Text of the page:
Nutriscore product label changes

A report by the OCU consumer association has revealed that in an effort to better adjust the Nutriscore assessment to dietary recommendations, a group of scientists has updated the algorithm for solid foods, making the A grade much more difficult to achieve.

Nutriscore is a labelling on food products intended to show, at a glance, information about the nutritional quality of a packaged food. It is a graphic representation that appears on the front of the food packaging.

The assessment is expressed with letters (from A to E) and colours (from dark green to red) where A and dark green correspond to the healthiest option from a nutritional point of view. On the opposite side is the E in red, indicating it is the least healthy option.


Now, a scientific committee has updated the calculation of the algorithm to make the assessment stricter when it comes to scoring the presence of sugar and salt (penalised more), and also when assessing the presence of fibre and protein (it is more encouraged).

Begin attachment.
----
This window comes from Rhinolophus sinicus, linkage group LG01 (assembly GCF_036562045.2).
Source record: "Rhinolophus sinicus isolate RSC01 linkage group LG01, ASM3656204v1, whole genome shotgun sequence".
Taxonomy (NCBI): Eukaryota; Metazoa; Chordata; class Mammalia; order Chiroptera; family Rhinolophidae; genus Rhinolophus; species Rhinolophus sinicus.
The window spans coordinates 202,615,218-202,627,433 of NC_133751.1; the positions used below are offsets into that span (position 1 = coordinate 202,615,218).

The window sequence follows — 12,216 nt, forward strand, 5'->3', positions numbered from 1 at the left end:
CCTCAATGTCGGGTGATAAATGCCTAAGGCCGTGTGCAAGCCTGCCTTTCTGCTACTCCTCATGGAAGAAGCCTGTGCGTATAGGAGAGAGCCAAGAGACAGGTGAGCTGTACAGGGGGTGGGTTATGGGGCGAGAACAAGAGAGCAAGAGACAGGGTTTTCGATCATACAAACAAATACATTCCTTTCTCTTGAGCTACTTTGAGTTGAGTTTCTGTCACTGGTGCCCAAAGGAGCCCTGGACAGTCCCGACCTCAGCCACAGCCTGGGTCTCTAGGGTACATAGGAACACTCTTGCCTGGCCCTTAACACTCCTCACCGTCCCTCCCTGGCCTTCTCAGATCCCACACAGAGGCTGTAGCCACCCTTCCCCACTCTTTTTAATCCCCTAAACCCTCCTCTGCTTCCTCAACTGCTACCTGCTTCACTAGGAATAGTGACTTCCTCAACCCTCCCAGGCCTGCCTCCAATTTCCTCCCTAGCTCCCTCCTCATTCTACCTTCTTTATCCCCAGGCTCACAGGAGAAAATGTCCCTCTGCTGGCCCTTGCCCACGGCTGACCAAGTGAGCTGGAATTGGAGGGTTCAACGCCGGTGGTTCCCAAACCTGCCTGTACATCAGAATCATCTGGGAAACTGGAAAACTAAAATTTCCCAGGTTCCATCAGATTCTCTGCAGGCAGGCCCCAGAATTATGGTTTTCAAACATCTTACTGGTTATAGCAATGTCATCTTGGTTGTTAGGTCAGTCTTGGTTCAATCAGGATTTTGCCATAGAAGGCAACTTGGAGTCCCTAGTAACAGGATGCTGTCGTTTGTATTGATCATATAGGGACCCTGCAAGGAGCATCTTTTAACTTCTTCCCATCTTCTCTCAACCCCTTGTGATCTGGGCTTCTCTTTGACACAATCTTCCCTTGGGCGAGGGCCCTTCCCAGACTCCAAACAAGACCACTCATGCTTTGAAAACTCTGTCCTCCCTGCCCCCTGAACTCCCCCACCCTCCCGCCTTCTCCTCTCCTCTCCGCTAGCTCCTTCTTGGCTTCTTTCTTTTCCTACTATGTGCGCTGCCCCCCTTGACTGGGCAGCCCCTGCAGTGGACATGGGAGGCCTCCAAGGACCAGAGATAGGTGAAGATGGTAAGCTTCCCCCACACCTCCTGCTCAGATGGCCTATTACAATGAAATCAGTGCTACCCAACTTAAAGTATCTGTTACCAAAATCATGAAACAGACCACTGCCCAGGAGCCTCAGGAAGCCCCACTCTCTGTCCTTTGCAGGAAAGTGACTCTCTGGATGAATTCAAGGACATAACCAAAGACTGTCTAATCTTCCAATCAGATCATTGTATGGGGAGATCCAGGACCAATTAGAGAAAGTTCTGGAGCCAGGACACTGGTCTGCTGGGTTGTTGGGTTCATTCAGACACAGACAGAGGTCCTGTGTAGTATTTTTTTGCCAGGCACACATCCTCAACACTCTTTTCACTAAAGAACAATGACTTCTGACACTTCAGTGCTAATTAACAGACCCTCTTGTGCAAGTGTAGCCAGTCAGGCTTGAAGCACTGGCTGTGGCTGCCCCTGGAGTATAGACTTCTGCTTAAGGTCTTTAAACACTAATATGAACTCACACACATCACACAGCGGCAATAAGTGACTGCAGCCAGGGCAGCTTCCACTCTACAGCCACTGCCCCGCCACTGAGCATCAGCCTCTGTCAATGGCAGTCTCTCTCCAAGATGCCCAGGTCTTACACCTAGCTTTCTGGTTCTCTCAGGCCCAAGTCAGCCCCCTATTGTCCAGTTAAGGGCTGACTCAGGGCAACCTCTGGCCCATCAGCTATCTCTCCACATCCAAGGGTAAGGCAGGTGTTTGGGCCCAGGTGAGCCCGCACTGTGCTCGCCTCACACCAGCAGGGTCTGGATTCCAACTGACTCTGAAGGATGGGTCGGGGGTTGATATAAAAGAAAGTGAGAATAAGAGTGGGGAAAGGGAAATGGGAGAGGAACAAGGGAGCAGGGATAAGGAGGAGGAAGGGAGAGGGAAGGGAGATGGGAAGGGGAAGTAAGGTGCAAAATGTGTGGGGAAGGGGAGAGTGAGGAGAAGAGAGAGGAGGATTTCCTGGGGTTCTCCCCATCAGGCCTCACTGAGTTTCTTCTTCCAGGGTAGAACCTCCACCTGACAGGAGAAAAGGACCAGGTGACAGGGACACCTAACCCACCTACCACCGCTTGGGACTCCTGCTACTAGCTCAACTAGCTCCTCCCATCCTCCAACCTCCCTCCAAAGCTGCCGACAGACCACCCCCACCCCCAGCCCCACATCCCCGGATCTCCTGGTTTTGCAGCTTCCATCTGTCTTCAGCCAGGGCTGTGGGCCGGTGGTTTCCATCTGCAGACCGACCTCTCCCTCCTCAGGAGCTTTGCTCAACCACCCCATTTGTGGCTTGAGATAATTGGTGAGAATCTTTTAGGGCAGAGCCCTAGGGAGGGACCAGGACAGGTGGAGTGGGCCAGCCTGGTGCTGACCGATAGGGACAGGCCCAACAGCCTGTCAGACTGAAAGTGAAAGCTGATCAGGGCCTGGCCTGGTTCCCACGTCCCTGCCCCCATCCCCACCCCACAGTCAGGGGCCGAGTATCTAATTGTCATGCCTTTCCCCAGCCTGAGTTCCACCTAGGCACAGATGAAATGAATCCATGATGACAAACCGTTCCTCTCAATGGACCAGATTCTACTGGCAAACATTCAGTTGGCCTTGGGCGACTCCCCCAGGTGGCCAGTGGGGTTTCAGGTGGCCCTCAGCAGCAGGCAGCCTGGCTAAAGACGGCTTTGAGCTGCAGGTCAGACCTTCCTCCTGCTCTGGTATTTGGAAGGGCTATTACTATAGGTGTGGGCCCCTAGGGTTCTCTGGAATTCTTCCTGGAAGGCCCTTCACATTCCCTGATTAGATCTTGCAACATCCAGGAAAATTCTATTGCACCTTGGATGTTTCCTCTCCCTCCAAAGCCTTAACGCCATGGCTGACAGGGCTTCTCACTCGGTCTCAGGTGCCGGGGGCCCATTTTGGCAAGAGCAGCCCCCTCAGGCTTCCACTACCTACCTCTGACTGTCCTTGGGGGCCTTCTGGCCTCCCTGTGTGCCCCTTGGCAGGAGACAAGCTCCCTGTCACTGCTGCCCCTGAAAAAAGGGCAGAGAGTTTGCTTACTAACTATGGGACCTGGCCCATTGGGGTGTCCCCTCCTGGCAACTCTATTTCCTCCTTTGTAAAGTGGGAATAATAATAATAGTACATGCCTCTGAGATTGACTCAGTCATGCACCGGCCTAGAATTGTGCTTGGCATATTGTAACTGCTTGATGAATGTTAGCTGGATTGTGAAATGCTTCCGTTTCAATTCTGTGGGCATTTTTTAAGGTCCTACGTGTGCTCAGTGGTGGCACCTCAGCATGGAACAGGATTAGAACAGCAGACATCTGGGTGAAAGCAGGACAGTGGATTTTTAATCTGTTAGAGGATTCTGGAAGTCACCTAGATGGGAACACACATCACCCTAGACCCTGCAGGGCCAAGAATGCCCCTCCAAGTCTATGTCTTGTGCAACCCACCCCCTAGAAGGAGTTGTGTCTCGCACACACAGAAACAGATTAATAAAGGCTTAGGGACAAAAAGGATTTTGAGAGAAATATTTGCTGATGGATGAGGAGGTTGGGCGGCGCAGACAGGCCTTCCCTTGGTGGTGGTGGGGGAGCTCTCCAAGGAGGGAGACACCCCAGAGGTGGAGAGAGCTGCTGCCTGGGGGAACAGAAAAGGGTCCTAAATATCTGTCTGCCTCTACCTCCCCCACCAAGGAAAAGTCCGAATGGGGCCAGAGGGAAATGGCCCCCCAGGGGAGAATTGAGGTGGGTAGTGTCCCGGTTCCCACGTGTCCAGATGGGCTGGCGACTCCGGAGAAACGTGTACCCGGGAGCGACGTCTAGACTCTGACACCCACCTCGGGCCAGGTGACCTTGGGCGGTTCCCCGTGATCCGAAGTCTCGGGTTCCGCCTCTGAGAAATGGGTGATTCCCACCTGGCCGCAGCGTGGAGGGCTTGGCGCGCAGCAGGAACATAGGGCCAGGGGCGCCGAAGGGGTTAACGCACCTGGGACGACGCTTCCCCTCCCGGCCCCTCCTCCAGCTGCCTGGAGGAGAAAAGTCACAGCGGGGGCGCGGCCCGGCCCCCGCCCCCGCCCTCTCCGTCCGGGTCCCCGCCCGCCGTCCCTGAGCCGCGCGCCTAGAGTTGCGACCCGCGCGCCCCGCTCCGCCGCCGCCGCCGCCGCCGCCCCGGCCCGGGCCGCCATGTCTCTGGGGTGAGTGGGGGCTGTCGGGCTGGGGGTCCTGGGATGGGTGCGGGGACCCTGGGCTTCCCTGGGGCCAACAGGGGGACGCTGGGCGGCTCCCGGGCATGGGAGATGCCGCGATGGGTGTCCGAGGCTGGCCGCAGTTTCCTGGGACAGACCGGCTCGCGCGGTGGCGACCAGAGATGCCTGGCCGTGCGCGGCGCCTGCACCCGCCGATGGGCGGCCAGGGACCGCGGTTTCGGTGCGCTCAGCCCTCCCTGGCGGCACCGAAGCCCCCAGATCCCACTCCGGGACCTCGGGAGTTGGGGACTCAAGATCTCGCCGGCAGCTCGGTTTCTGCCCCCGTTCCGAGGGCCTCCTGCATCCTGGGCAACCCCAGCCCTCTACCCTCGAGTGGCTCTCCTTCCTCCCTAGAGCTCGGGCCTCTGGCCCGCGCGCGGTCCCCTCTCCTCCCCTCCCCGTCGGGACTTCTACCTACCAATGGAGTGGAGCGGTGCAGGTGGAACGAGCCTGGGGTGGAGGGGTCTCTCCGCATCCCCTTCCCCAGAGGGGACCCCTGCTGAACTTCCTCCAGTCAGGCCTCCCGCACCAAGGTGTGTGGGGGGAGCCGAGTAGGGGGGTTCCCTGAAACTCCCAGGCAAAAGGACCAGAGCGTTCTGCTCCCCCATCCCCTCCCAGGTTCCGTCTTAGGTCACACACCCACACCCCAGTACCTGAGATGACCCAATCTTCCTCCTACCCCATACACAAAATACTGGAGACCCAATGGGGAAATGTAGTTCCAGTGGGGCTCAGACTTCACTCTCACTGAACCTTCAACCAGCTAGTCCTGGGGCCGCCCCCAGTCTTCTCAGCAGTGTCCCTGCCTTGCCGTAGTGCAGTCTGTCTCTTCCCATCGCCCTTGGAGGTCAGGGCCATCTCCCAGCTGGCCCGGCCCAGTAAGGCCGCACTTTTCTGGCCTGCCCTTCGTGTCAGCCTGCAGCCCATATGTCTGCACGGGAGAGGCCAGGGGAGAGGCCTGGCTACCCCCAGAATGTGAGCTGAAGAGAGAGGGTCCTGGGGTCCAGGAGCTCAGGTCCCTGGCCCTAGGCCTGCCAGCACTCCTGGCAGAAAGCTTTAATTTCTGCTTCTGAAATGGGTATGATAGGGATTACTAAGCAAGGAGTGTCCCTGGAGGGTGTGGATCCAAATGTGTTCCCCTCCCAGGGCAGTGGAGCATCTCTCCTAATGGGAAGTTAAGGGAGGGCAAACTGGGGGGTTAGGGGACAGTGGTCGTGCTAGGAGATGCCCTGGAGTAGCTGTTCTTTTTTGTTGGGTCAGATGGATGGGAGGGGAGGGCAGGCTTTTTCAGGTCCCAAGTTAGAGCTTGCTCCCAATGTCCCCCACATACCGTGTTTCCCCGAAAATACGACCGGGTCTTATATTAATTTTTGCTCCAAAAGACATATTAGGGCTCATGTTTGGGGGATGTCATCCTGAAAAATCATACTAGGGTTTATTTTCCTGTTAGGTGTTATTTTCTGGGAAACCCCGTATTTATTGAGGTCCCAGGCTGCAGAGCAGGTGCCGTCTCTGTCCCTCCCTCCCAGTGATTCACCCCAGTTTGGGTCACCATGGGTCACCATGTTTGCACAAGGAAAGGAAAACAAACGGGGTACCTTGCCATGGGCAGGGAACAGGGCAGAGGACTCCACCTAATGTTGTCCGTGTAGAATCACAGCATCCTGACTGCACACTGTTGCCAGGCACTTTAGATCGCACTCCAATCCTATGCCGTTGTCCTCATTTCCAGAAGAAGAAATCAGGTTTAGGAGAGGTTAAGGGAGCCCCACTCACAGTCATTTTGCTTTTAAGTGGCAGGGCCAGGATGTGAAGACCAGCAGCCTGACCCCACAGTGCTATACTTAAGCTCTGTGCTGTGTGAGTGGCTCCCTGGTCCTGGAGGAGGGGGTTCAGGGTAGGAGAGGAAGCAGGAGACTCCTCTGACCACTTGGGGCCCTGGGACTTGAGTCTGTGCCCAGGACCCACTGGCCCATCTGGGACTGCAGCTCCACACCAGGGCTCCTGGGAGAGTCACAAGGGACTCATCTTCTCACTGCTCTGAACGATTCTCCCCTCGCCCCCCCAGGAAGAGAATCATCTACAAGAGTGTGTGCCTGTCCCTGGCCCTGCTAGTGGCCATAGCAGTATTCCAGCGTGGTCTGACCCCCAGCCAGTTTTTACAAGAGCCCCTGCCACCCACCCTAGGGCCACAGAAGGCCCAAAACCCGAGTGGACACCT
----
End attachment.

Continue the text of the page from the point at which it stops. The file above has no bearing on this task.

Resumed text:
The result is that with this allocation of points it is more difficult to obtain an A rating.

What changes in each food?

By food groups, these are the main changes:

Oily fish: products without added salt or oil will get a better score.

Ripened cheeses with lower salt content will be better valued.

100% whole grain products (bread, flour, pasta, etc.) are better valued than refined ones.

Nuts and oilseeds will not be valued as fruits and vegetables, but following the criteria of the group of fats, which improves their Nutriscore evaluation.

Vegetable oils rich in unsaturated fats are now better valued, in such a way that olive oil obtains a B instead of the initial C.

Sugary products (breakfast cereals, dairy desserts, cookies, pastries, etc.) will be penalised more by the changes in the algorithm.

Prepared dishes, due to their higher content of salt and saturated fat, will now be less valued.

Next step: the drinks

The scientific committee plans to announce changes to the calculation of the Nutriscore for beverages this autumn.

In this way, the new Nutriscore algorithm would be ready by the end of this year.

Of course, a transition period is planned so that manufacturers can adapt their labelling to this change.

Mark Nolan

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